The dough thickness is somewhere between Vito's and Village. The sauce is tangy, the slice is foldable; but the vaunted crust, chemically analyzed though it may be, didn't work for me. It was slightly undercooked, and a little chewy for my taste. But I'll go back to give it another try. It's worth the trip if for no other reason than to sit at a sidewalk table and watch the fashion parade that accompanies the end of classes at Fairfax High across the street. I note that a goodly number of students sally forth from their studies and charge immediately into Tomato Pie.

Little Toni's Little Toni's is really in a different category from the other joints here. It's a classic, old school, red naugahyde and red sauce sit down Italian, complete with Shakey's style stained glass in the windows. I worked for three years less than a quarter mile up Lankershim from this spot. How did I not know about it? This is the old school Italian of your dreams, kicking all manner of ass over Miceli's, Antonio's, and the like.

Yes, it's dark. Yes, the bottles of house chianti are cheap and drinkable. Yes, there is as much crust on the waitresses as on the pizza. But the pizza is simply sublime. I was with a group, so we had a big combo of sausage, onion, garlic, mushroom and olive.

Even with all the toppings, the crust managed an almost supernatural combination of crispness and lightness, equally so from the tip of the slice to the outer rim. This would not pass oB's fold-in-half-test; the crust is too firm. But for me, the pizza is greater than the sum of its parts, an eluctable and indivisible whole that includes the comfort of the surroundings, the beverage that washes it down, and the capacity to share it all with friends in a big comfy booth. And Little Toni's delivers, pardon the pun. It's my new favorite VENUE for "NY Style" pie in town.

But my favorite NY style pizza... just the pie itself? It's still Pizza Bella, the odd little booth at the back of Whitley Heights market on Franklin and Highland. I reviewed it here. It's not perfect... it can take 10-15 minutes to get your slice, delivery takes forever, the puchasing process (get tag here, go to front of market to pay, return with receipt) is arcane, and you have to endure the gaze of those Star Wars standees while you wait. But the slice itself is, for me, unbeatable.

The current standings (until I get another must-try recommendation) for best NY-style pizza in Los Angeles:

1. Pizza Bella
2. Little Toni's
3. Vito's
4. Lamonica's
5. Village Pizzeria
6. Tomato Pie

NOTE: I wrote this yesterday to post today. I see in today's obituaries that Sam Martorano, the founder of Casa Bianca in Glendale has passed away. I love Casa Bianca, though I can't see categorizing its unique style as being "New York." But I do plan to go have a pie there, just to pay my respects.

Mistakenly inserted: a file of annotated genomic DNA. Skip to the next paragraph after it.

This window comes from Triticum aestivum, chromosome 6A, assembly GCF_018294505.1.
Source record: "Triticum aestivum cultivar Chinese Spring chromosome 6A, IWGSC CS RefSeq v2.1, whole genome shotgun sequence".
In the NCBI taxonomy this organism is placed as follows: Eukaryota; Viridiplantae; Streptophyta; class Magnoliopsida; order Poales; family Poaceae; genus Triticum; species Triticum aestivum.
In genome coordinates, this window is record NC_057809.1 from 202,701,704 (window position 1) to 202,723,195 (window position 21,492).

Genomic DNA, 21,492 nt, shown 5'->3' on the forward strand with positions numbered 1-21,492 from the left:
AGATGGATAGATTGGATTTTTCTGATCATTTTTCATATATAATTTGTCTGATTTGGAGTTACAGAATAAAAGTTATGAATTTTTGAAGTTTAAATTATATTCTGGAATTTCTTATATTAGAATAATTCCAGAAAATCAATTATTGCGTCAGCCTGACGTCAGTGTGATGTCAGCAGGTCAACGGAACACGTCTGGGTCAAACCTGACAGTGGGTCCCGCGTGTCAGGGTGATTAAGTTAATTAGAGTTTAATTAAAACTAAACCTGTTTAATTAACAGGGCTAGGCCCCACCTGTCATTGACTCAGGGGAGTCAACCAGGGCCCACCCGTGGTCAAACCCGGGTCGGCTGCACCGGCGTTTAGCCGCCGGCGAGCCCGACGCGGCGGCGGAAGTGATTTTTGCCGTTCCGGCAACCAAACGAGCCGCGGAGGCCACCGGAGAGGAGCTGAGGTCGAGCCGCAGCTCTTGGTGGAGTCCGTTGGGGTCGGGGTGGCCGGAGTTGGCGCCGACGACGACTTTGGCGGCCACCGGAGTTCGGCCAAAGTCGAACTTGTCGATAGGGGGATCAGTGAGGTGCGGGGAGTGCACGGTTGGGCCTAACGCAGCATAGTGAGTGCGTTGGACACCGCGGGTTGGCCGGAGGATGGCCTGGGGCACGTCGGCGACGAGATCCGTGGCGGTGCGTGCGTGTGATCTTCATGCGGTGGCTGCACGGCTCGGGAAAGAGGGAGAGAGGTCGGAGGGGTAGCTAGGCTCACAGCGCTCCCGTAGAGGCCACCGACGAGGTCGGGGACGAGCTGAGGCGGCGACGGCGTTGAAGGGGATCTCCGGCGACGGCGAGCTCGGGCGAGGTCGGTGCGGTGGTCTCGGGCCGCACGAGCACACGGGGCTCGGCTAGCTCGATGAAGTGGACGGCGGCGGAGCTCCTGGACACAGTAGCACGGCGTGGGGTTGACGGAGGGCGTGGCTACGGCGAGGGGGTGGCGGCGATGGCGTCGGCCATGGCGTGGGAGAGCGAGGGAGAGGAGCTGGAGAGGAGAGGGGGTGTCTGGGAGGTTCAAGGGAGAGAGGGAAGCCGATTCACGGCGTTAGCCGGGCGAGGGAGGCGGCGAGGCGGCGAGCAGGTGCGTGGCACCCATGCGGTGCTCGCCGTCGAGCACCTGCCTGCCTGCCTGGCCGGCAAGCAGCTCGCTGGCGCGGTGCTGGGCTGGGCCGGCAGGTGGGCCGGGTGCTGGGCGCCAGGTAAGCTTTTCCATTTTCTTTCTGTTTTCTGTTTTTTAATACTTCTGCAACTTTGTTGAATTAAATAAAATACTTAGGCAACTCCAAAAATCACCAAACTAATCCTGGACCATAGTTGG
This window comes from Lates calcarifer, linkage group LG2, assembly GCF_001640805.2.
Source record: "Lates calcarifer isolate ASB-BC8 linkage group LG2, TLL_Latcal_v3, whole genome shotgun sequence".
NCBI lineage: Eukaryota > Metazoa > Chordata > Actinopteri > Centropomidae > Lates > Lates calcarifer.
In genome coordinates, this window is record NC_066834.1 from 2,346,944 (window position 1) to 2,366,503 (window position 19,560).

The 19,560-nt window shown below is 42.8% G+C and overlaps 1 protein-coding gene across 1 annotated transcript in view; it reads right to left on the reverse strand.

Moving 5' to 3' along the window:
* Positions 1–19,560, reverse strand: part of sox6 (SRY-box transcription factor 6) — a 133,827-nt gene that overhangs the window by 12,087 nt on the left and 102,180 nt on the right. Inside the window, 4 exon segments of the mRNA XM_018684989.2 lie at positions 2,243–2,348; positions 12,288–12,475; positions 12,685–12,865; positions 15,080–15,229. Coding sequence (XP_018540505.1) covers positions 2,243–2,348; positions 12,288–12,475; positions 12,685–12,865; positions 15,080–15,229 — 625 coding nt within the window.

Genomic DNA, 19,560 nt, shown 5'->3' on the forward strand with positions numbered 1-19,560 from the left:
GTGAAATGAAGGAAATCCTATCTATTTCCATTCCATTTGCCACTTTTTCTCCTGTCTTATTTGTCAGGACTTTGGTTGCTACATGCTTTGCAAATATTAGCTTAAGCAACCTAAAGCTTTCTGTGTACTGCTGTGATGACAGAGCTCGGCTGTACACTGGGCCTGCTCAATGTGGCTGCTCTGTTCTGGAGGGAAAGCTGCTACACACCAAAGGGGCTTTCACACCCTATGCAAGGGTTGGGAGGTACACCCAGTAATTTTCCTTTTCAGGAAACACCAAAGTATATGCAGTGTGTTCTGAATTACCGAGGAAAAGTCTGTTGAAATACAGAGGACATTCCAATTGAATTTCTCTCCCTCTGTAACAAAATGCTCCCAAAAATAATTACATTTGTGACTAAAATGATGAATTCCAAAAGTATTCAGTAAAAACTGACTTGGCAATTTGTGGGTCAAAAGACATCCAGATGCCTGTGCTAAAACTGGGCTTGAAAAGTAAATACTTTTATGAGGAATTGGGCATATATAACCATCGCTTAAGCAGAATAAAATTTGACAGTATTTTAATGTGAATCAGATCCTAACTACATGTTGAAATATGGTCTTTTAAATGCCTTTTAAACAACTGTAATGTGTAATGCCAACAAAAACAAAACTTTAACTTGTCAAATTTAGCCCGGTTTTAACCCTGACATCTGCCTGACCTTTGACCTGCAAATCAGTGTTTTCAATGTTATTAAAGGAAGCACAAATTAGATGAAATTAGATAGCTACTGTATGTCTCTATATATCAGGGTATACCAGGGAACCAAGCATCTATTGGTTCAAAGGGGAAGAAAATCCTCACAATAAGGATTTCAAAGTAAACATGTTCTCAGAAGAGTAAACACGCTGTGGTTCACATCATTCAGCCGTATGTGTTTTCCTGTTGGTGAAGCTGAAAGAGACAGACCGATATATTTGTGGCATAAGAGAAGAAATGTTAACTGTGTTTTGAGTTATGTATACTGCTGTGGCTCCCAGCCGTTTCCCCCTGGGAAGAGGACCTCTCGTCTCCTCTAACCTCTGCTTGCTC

Saturday, September 29, 2007

New York Pizza -- Vito's vs. Lamonica's

1066 Gayley Ave.
Los Angeles, CA 90024
(310) 208-8671
Google Local Info

Vito's Pizza
846 N La Cienega Blvd
Los Angeles, CA 90069

Get Directions
(310) 652-6859
Google Local Info

Before the NYC pizza smackdown, a plug for my wife Sa. This is the final weekend of EEMED, an Evening of Experimental Middle Eastern Dance. It's some of the Southland's best belly dance troupes in a group show featuring non-traditional music and choreography. From Sa's Pirates-inspired piece with the Perfumes of Araby to Desert Sin's jaw-dropping Hut of Baba Yaga, it's a very cool evening of watching scantily-clad ladies shake it to slinky tunes. For more info and tickets, click here.

Okay, on to the chow.

The ragingest foodie debate in in town has to be about the "best New York style pizza." Not only who serves it, but if, in fact, it exists in California. (Logically, of course, it doesn't. If it's not served in New York it's no longer New York by definition. The same could be said about Santa Maria Style BBQ, or Ensenada Fish tacos, or Hong Kong style seafood. Anyone who's tried to find a proper chili cheeseburger outside of LA knows what I'm talking about.)

Now, I'm a native Southern Californian, but I've done some time in Manhattan. I ate a lot pizza there, at some of the "right" places and some of the "wrong" places, and found it all to be, you know, pizza. Some of it was very good, some of it unremarkable, but I didn't find anything quintessentially or homogenously "New York" about it. There were thick crusts, thin crusts, saucy pizzas, cheesy pizzas... just like here.

But to New Yorkers, there seems to be something ineffable in their pizza, such that they find SoCal pie, in all of its variety, to be unworthy the name. So I went to two of the top contenders -- or, some would say, pretenders -- to the title of "best NY style pizza in L.A." to see what all the fuss is about.